Kota Tua, or Old Town, is Jakarta’s equivalent to an historical heart found in various other cities around the world. It’s one of the few locations in Jakarta where many old heritage buildings are concentrated and still endure in some way or another. You could say the center of Kota Tua is Fatahillah Square, a large plaza located in front of the old City Hall, or Stadhuis, a building that now houses the Jakarta History Museum. Performance artists, dancers, bubble-blowers, and many other kinds of entertainment, along with thousands of tourists, congregate on the square in front of this building. Several museums surround the square: the aforementioned Jakarta History Museum, the Wayang Museum, and the Museum of Fine Arts and Ceramics.
The streets leading up to the square are packed with warungs, kaki limas (little food carts), souvenir sellers, artists, and touts of all kinds of services and goods. Because of the crowds and shops you can’t really take in the old buildings and admire the streets. The old heritage feeling was lost on me. It’s really a shame. It’s just filled with people. The actual town square should officially be free of touts as it is forbidden, but in reality you’ll still see many of them there too.
Visiting Kota Tua during the weekend or on a holiday is not recommended. Because of the giant crowds, I would really suggest going on a weekday if that is possible. I went on a Sunday and it was very crowded which made it hard to walk, and also very hot. Of course, these are just my recommendations. It might no problem for others. Trash is another of the problems of the place. Even though some garbage cans are provided, there is a lot of littering in this area.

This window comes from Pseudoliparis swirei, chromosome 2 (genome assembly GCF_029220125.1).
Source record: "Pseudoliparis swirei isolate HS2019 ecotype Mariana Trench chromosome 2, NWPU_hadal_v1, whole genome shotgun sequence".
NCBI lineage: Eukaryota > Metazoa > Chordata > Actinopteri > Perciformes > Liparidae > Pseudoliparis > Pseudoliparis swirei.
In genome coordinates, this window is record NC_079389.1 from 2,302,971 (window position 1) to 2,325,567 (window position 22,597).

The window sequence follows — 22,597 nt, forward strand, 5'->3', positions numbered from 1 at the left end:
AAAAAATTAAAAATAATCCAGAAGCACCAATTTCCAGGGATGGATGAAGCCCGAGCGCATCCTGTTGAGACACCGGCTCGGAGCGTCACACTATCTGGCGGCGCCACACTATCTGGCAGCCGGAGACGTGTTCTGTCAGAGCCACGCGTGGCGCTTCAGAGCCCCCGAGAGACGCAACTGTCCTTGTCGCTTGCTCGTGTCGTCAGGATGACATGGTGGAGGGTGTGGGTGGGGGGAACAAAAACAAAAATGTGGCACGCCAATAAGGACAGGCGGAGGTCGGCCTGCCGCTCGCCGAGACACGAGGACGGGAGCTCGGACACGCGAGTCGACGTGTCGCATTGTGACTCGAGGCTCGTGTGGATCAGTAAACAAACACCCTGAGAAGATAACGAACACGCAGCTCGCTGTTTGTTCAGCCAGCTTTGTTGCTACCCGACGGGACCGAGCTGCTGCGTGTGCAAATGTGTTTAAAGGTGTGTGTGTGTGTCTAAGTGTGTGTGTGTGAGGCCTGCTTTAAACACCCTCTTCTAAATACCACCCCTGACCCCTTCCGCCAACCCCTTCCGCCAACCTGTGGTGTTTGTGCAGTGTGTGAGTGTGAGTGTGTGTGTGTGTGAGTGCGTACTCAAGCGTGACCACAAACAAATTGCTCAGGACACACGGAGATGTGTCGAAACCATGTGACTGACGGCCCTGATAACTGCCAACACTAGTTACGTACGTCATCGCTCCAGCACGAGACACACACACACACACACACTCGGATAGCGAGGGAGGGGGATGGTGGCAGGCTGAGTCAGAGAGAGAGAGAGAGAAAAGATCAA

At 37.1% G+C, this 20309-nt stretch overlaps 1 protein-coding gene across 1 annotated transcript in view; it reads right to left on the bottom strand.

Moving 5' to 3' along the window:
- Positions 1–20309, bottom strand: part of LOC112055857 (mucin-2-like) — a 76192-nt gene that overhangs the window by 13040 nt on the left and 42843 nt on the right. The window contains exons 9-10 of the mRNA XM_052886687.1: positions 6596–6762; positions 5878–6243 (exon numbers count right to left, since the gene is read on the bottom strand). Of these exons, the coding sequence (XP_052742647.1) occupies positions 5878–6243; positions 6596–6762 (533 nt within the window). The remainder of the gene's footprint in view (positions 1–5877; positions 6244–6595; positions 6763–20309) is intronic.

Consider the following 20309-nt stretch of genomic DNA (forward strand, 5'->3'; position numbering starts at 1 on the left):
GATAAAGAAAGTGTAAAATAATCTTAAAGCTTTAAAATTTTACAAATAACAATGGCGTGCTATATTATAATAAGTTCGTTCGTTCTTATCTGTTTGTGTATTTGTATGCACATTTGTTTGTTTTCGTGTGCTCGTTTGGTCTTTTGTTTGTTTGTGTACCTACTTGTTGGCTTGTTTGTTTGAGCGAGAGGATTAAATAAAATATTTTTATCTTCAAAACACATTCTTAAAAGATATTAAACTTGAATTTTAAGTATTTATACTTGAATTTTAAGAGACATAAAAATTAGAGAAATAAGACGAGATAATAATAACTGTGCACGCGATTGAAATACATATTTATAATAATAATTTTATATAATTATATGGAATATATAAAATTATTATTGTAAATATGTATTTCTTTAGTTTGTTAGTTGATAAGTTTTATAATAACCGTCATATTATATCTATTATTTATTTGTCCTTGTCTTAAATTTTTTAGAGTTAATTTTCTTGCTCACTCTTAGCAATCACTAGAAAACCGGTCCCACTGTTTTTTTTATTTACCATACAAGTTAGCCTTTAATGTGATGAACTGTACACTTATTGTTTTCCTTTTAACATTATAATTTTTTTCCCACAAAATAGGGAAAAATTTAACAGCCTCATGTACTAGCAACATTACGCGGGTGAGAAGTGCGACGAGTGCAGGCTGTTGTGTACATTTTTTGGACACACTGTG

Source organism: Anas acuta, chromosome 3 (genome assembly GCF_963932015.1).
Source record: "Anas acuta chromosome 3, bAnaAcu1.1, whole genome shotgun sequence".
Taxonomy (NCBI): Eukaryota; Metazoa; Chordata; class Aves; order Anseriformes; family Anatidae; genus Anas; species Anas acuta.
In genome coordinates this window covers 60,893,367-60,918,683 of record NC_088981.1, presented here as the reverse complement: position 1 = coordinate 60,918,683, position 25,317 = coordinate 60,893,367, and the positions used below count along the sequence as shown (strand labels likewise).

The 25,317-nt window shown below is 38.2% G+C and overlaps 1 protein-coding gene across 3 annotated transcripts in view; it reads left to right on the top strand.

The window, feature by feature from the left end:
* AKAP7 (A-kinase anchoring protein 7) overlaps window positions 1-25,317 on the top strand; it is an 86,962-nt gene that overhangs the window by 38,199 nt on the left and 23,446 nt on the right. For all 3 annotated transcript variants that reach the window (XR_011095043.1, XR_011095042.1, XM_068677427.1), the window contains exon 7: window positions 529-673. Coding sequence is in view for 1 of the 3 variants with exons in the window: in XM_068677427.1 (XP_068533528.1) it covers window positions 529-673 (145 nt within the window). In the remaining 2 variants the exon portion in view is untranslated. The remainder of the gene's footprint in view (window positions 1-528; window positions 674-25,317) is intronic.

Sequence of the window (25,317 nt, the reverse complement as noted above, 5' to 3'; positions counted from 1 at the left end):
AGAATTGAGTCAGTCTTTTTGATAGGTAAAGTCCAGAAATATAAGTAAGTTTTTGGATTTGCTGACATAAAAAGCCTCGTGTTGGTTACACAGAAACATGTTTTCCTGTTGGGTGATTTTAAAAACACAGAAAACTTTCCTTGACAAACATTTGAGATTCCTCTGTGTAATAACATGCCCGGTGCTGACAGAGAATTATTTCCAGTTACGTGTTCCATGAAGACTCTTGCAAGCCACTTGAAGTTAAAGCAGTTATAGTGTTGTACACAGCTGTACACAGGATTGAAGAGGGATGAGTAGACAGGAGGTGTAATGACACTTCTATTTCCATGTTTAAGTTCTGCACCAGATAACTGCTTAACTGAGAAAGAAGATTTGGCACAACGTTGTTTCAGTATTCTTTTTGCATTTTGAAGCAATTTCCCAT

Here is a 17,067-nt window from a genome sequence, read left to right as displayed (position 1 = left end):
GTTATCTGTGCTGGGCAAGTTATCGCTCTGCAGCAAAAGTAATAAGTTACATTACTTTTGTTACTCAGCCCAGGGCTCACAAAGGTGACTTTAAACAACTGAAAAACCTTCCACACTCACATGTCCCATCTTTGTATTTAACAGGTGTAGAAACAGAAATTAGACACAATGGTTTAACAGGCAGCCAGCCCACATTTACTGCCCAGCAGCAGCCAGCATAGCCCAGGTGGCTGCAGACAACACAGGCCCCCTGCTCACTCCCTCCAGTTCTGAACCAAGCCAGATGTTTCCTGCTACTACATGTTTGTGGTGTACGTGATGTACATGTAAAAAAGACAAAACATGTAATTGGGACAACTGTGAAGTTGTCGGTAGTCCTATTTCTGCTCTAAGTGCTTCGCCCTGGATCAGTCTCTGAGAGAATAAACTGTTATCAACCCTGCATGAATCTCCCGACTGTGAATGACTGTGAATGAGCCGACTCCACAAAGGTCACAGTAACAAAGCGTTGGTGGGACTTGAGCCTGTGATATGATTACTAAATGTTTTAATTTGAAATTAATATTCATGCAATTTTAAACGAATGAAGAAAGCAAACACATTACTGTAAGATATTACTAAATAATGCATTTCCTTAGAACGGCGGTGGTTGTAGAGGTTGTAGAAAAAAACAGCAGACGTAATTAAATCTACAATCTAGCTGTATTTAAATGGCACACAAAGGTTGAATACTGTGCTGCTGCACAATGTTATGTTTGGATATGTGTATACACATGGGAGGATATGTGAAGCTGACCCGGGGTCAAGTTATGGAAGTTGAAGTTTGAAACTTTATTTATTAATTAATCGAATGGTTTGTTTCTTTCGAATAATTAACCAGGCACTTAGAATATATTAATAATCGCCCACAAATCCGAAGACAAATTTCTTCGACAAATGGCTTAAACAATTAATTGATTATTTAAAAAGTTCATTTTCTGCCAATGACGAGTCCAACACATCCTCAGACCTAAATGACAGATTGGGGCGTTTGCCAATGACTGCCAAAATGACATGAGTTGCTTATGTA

I noticed a few new restaurants that have opened near the town square so you might check those out. In any case, I would not recommended eating or drinking at Café Batavia as it is overpriced and serves underwhelming food and drinks. However, I would recommend a visit to the café just to take a look at the awesome interiors, but otherwise… skip it.
My feelings towards Kota Tua are that of disappointment. The area is way too small to house so many people. Touts should be relocated to outside of the main tourist areas, and most importantly, a large number of the old heritage buildings need more renovation and preservation. It’s really a shame, because this is the closest Jakarta has to a historical heart of an old city and it’s not taken care of as it could be. Once again, with the proper development, this could be the booming, cultural, and historical core of the city and perhaps the country. But as of now, I feel it’s just a giant tourist trap and lacking as a cultural center.